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Dissection of novel pathways leading to podocyte dysfunction and proteinuria

Wang, Dan (2010) Dissection of novel pathways leading to podocyte dysfunction and proteinuria. Doctoral Dissertation, University of Pittsburgh. (Unpublished)

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Podocytes are highly differentiated glomerular epithelial cells that play an essential role in the establishment of the glomerular filtration barrier, a structural apparatus that selectively restricts the filtration of different macromolecules in the blood stream on the basis of their sizes, shape and charge. Podocyte dysfunction, one of the major causes of proteinuria, is of pathogenetic and prognostic significance in human glomerular disease. My study is focused on the investigation of novel pathways leading to podocyte dysfunction and proteinuria.In the first part, immunoblotting and quantitative reverse transcriptase PCR (RT-PCR) were used to demonstrate that LIM and senescent cell antigen-like domains 1 (PINCH1) is induced and undergoes nuclear translocation in podocytes after transforming growth factor, beta 1 (TGF-beta1) treatment. Bioinformatics analysis revealed the putative nuclear export signal/nuclear localization signal (NES/NLS) at the PINCH1 C-terminus which is required for its nuclear translocation. Immunoprecipitation and GST pull-down assay identified the interaction between PINCH1 and Wilms tumor 1 (WT1) which led to suppression of the WT1-mediated podocalyxin gene expression. In vivo, PINCH1 also underwent nuclear translocation and interacted with WT1 after TGF-beta1 stimulation. Our data identifies nuclear transcription factor WT1 as a novel binding partner for PINCH1, and provides novel insight into the mechanism of podocyte dysfunction under pathological conditions. In the second part, RT-PCR results revealed that treatment with TGF-beta1 induced gene expression of several wingless-type MMTV integration site family members (Wnts), predominantly Wnt1, and activated beta-catenin in mouse podocytes. Wnt antagonist Dickkopf-1 (DKK1) blocked TGF-beta1-induced beta-catenin activation and preserved nephrin expression. In vivo, ectopic expression of constitutively active TGF-beta1 induced Wnt1 expression, activated glomerular beta-catenin, upregulated its downstream target genes, and led to podocyte injury and proteinuria. Consistently, concomitant expression of DKK1 gene abolished beta-catenin activation in mouse glomeruli, inhibited TGF-beta1-triggered Wnt/beta-catenin target genes, and ameliorated proteinuria. These results establish a role for Wnt/beta-catenin signaling in the pathogenesis of podocyte injury and also suggest that this signaling pathway could be exploited as a therapeutic target for the treatment of proteinuric kidney diseases.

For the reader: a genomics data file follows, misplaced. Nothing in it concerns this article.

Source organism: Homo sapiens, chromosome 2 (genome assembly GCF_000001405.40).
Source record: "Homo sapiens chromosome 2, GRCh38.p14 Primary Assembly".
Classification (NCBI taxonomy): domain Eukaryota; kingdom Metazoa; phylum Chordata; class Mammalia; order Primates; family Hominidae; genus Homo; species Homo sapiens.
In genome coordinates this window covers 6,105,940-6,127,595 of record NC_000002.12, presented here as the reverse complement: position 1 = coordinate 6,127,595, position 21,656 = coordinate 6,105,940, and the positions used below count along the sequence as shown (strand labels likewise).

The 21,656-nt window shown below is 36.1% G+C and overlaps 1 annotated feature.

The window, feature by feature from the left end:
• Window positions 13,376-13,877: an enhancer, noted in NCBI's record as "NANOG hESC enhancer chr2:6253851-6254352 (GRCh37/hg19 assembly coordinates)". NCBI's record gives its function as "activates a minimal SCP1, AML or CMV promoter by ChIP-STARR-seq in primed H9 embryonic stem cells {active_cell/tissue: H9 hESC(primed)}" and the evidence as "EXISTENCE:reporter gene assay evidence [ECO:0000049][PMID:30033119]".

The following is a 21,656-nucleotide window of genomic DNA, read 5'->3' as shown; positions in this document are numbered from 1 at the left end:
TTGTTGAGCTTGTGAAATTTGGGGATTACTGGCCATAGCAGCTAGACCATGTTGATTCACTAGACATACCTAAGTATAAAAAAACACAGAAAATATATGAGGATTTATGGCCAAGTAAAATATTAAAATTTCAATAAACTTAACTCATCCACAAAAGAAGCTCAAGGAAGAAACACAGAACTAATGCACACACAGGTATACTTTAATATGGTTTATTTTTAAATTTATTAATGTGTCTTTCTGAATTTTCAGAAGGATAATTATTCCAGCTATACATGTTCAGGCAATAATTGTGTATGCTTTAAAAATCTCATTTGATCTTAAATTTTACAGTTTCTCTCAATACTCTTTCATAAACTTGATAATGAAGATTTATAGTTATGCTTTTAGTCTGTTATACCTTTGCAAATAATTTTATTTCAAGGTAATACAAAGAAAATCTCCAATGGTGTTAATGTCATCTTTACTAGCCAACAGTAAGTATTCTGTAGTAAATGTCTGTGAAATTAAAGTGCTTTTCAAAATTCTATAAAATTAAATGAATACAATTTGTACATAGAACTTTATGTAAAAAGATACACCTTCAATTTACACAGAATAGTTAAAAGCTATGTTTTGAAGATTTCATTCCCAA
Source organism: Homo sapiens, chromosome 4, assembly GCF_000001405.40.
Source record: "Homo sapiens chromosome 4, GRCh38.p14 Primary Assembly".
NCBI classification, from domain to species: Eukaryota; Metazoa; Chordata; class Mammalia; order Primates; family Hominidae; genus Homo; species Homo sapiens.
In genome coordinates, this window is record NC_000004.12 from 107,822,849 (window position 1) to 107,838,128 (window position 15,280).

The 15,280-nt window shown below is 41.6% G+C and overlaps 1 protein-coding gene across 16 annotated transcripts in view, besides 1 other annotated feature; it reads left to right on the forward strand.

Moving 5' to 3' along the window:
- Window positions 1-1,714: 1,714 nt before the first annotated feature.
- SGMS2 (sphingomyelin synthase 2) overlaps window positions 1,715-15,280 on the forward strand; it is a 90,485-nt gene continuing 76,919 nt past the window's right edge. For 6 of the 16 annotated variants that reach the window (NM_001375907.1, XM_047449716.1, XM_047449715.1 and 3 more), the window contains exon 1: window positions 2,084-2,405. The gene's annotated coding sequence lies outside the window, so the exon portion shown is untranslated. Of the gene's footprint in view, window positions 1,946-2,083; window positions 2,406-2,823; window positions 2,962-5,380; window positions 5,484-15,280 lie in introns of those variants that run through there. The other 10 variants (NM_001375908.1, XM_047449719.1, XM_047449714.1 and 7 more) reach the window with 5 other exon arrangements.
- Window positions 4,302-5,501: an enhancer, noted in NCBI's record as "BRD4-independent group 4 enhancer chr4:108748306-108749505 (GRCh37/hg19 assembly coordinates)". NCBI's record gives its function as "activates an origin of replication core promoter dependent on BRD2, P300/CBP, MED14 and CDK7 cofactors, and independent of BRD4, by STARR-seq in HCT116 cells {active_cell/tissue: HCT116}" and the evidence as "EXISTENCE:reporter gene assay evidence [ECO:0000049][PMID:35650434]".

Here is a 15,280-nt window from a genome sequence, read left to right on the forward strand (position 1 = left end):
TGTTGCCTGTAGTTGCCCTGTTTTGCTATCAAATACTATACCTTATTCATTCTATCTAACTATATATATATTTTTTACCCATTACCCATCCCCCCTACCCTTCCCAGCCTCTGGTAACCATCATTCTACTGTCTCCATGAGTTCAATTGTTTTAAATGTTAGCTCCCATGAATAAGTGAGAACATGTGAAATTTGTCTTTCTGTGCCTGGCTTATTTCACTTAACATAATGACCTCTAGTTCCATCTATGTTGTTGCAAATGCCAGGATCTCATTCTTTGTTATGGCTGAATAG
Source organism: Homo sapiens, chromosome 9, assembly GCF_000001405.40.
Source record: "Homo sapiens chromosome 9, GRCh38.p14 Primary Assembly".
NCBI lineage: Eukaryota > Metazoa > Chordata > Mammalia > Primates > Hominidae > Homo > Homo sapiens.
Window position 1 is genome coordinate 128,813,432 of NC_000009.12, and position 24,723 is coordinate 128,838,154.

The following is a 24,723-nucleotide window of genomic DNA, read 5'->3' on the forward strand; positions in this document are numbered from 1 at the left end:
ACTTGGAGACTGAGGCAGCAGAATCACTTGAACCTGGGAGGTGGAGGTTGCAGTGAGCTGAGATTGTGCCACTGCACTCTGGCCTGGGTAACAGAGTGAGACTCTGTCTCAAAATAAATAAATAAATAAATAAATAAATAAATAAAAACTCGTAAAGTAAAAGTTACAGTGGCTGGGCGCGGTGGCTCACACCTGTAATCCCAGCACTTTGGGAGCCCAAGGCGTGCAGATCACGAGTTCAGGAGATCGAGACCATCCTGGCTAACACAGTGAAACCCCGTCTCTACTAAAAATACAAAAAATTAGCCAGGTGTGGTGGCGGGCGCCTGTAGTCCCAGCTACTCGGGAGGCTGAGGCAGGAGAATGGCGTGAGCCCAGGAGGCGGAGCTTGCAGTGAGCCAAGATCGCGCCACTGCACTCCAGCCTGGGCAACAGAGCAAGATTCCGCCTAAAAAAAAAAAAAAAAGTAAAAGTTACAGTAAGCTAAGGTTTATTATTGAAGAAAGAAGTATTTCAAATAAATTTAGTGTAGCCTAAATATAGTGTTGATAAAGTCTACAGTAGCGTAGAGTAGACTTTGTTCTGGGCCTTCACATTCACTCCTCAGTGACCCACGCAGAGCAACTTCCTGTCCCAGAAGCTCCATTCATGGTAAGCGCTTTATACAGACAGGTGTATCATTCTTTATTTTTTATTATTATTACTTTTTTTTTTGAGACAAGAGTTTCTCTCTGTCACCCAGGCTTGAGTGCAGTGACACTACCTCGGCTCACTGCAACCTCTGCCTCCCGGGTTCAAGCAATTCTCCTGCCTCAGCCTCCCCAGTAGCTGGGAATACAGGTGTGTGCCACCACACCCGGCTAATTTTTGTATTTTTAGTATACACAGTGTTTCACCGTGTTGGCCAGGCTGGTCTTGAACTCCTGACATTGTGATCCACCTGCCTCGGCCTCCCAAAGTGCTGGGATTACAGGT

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Item Type: University of Pittsburgh ETD
Status: Unpublished
CreatorsEmailPitt UsernameORCID
Wang, Dandaw35@pitt.eduDAW35
ETD Committee:
TitleMemberEmail AddressPitt UsernameORCID
Committee ChairZarnegar, Rezarezazar@pitt.eduREZAZAR
Committee MemberWu, Carycarywu@pitt.eduCARYWU
Committee MemberStolz, Donna Bdstolz@pitt.eduDSTOLZ
Committee MemberWeisz, Ora Aweisz@pitt.eduWEISZ
Committee MemberMonga, Satdarshan Pal Singhsmonga@pitt.eduSMONGA
Committee MemberLiu, Youhualiuy@upmc.eduYHLIU
Date: 29 November 2010
Date Type: Completion
Defense Date: 22 November 2010
Approval Date: 29 November 2010
Submission Date: 29 November 2010
Access Restriction: 5 year -- Restrict access to University of Pittsburgh for a period of 5 years.
Institution: University of Pittsburgh
Schools and Programs: School of Medicine > Cellular and Molecular Pathology
Degree: PhD - Doctor of Philosophy
Thesis Type: Doctoral Dissertation
Refereed: Yes
Uncontrolled Keywords: beta-catenin; DKK; pdocyte; PINCH1; TGF-beta1; Wnt
Other ID:, etd-11292010-153331
Date Deposited: 10 Nov 2011 20:06
Last Modified: 19 Dec 2016 14:37


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